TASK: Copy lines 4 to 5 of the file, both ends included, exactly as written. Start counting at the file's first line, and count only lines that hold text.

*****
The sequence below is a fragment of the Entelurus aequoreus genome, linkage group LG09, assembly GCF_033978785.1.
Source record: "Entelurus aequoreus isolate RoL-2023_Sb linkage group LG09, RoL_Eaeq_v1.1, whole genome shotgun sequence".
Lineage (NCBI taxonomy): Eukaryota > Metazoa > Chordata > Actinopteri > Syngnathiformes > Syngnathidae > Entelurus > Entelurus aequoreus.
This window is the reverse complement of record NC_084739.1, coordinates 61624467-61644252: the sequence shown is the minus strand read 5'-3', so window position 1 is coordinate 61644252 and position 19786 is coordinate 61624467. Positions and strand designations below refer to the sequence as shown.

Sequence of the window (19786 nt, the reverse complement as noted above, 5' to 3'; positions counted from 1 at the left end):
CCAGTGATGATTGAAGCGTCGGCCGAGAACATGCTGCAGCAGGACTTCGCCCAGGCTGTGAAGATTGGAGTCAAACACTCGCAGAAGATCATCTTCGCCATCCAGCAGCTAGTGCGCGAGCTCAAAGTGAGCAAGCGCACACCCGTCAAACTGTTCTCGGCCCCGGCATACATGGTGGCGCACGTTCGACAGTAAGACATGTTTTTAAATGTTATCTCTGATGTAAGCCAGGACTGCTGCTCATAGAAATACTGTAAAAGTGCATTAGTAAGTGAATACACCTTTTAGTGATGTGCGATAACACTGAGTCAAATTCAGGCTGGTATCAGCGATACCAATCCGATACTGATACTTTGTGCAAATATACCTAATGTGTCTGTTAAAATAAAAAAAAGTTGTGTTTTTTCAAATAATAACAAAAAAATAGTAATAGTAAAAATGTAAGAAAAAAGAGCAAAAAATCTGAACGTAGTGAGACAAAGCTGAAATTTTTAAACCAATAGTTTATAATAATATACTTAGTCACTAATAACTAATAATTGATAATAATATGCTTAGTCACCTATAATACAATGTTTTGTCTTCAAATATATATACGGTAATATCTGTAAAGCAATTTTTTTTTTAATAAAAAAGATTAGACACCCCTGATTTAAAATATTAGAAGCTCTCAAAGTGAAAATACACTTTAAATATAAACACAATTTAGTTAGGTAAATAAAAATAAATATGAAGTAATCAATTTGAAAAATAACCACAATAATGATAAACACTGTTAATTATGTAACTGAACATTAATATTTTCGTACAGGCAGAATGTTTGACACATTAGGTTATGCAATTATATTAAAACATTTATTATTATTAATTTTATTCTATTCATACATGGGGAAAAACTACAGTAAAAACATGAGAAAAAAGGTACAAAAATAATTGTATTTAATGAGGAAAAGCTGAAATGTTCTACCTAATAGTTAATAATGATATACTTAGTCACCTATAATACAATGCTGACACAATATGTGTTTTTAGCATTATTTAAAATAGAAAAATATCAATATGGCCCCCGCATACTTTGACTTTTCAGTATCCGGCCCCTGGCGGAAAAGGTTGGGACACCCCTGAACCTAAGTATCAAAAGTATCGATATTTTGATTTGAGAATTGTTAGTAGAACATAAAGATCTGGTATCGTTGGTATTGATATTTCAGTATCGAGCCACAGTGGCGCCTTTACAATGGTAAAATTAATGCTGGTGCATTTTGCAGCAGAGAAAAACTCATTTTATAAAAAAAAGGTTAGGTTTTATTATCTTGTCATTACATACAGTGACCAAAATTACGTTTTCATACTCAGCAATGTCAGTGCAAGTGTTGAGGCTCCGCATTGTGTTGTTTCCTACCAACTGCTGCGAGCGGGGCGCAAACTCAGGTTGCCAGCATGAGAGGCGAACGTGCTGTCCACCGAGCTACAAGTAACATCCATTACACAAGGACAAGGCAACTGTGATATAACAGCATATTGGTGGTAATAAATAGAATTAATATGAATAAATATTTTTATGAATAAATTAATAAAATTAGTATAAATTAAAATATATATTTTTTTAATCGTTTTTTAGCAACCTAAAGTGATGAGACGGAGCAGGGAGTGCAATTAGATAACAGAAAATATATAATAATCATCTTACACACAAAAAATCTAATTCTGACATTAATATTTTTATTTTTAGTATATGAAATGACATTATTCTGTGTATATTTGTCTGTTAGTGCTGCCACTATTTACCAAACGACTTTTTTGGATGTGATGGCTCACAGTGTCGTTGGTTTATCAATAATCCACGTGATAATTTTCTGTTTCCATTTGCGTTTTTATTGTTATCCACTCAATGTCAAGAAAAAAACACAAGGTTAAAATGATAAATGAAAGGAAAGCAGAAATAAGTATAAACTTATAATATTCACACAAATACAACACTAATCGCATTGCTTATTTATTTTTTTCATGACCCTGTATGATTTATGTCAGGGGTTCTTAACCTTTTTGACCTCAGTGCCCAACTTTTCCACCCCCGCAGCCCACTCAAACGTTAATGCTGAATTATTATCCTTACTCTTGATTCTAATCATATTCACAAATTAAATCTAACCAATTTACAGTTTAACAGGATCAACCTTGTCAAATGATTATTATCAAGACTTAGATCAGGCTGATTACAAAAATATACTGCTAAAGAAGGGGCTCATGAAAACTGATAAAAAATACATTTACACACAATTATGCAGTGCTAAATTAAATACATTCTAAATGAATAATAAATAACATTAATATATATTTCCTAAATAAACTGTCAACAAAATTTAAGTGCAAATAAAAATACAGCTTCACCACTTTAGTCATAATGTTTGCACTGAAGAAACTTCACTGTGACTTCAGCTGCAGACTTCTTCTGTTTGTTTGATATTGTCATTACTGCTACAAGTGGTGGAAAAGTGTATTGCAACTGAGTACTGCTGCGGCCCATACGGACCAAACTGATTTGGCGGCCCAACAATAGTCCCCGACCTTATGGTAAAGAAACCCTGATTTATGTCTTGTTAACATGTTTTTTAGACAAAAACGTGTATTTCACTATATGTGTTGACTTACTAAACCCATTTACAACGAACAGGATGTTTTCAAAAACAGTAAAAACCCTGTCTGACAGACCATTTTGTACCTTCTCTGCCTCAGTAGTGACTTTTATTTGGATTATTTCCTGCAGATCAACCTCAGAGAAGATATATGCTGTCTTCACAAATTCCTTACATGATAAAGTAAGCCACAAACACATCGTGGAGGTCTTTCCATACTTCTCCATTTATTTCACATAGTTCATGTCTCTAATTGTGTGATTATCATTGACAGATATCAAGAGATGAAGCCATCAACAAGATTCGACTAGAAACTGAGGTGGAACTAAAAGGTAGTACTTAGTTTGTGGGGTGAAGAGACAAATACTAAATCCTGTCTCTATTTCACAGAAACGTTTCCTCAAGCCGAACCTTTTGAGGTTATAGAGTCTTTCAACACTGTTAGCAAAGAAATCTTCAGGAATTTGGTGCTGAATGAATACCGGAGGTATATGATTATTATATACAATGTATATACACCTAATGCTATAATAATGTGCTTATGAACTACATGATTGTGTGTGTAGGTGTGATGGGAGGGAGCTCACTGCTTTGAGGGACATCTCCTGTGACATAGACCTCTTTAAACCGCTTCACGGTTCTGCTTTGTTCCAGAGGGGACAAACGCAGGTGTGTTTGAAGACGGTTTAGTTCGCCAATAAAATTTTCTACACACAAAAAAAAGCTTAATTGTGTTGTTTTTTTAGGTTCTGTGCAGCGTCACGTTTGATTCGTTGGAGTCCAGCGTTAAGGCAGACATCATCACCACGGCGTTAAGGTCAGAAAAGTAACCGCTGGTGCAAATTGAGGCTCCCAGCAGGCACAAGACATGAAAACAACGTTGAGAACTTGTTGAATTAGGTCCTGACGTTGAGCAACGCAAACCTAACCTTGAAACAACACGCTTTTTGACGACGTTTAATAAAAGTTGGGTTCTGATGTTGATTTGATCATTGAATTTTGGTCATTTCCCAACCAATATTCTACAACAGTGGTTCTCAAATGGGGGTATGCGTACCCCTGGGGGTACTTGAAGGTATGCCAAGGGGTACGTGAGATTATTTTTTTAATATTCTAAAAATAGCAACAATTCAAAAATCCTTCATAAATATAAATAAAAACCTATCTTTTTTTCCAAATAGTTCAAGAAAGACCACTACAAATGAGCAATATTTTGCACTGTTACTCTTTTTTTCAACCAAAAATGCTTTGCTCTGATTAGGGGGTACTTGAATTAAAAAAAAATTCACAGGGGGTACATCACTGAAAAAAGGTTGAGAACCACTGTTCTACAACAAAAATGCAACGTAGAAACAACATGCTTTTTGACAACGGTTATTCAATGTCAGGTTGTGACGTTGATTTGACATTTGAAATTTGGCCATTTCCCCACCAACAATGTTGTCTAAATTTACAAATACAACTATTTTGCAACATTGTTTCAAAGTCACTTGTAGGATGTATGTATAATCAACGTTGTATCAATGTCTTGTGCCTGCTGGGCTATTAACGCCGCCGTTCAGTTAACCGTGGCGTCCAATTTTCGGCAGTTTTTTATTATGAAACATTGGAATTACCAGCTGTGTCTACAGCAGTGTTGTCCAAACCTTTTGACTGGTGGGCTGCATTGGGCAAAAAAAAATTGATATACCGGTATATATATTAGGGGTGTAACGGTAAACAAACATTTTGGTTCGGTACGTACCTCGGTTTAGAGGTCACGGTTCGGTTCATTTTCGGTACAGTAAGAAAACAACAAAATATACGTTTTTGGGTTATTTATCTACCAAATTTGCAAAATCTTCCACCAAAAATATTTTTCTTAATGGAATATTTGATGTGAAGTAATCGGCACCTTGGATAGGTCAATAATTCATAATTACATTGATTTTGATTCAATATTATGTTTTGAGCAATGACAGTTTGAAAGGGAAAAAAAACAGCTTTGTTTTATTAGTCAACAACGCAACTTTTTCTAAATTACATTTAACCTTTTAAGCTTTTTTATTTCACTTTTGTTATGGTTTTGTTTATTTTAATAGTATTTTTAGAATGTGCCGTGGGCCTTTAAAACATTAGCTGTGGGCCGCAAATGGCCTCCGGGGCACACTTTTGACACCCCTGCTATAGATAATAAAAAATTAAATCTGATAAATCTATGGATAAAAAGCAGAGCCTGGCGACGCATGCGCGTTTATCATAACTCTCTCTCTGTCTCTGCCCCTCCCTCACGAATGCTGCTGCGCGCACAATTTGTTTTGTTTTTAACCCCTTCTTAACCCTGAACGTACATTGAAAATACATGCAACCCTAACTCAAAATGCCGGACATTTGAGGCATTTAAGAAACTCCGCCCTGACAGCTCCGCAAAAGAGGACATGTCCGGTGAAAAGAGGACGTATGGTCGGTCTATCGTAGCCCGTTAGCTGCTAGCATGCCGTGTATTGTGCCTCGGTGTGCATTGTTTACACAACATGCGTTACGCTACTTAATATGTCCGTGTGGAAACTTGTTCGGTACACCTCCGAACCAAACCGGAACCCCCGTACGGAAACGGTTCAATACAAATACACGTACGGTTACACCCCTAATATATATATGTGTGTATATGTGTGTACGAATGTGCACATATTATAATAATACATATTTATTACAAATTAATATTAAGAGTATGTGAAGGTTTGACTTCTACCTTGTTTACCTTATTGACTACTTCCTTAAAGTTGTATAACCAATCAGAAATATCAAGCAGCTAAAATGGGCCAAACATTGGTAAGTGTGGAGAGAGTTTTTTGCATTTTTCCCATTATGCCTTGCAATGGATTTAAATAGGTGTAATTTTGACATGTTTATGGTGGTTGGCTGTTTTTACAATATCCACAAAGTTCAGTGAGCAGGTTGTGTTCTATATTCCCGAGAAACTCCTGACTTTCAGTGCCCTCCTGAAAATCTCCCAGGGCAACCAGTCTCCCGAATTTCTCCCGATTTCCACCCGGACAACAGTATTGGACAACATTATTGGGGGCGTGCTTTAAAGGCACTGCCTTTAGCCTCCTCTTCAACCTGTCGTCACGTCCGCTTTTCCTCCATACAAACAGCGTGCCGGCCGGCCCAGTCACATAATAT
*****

This window is the reverse complement of record NC_084739.1, coordinates 61624467-61644252: the sequence shown is the minus strand read 5'-3', so window position 1 is coordinate 61644252 and position 19786 is coordinate 61624467. Positions and strand designations below refer to the sequence as shown.

Sequence of the window (19786 nt, the reverse complement as noted above, 5' to 3'; positions counted from 1 at the left end):